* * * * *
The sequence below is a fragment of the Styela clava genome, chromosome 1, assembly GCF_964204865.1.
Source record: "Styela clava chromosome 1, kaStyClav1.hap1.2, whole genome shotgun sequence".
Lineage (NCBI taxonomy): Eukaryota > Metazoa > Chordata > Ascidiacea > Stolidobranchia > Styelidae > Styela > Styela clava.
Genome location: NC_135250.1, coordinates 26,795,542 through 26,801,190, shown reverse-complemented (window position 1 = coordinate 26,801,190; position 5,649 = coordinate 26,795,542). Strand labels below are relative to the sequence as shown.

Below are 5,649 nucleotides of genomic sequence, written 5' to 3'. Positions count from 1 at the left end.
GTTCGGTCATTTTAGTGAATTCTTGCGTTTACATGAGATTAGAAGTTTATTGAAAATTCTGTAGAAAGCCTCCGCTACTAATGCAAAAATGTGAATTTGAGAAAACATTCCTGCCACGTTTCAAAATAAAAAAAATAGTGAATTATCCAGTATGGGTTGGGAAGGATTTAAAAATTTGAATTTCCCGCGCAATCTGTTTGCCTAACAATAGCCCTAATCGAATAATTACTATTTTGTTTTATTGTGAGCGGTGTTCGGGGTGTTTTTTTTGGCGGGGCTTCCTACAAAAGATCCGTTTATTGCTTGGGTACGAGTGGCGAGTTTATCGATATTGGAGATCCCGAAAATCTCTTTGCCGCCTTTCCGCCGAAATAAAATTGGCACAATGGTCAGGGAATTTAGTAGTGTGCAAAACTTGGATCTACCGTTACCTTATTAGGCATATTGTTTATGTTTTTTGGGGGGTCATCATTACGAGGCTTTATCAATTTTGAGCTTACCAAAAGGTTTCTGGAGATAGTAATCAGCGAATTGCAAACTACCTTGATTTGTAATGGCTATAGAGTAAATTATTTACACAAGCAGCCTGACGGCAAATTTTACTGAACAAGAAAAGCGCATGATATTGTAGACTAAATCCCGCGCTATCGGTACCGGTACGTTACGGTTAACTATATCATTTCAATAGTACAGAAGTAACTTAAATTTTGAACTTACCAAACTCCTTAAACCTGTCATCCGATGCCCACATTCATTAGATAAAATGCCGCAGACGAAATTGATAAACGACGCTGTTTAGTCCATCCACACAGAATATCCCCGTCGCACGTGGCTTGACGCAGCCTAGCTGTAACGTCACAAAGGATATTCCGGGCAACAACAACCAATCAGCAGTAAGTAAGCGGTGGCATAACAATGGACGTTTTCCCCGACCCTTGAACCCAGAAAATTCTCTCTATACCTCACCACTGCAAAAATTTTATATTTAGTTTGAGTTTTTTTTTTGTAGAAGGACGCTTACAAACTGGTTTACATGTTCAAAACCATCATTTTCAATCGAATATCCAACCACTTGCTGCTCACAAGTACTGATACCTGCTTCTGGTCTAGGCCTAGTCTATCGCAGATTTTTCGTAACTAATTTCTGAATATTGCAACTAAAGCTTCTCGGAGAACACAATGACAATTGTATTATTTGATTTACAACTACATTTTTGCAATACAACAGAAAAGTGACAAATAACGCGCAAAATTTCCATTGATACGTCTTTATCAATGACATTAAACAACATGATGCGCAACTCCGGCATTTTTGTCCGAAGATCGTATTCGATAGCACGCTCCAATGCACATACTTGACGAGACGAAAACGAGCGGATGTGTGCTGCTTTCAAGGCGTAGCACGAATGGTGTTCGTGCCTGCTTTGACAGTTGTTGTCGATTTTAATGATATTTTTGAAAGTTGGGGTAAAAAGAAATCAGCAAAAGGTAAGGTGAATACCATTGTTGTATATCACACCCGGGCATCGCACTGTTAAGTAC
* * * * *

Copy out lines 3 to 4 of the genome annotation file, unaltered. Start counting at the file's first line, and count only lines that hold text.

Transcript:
Lineage (NCBI taxonomy): Eukaryota > Metazoa > Chordata > Ascidiacea > Stolidobranchia > Styelidae > Styela > Styela clava.
Genome location: NC_135250.1, coordinates 26,795,542 through 26,801,190, shown reverse-complemented (window position 1 = coordinate 26,801,190; position 5,649 = coordinate 26,795,542). Strand labels below are relative to the sequence as shown.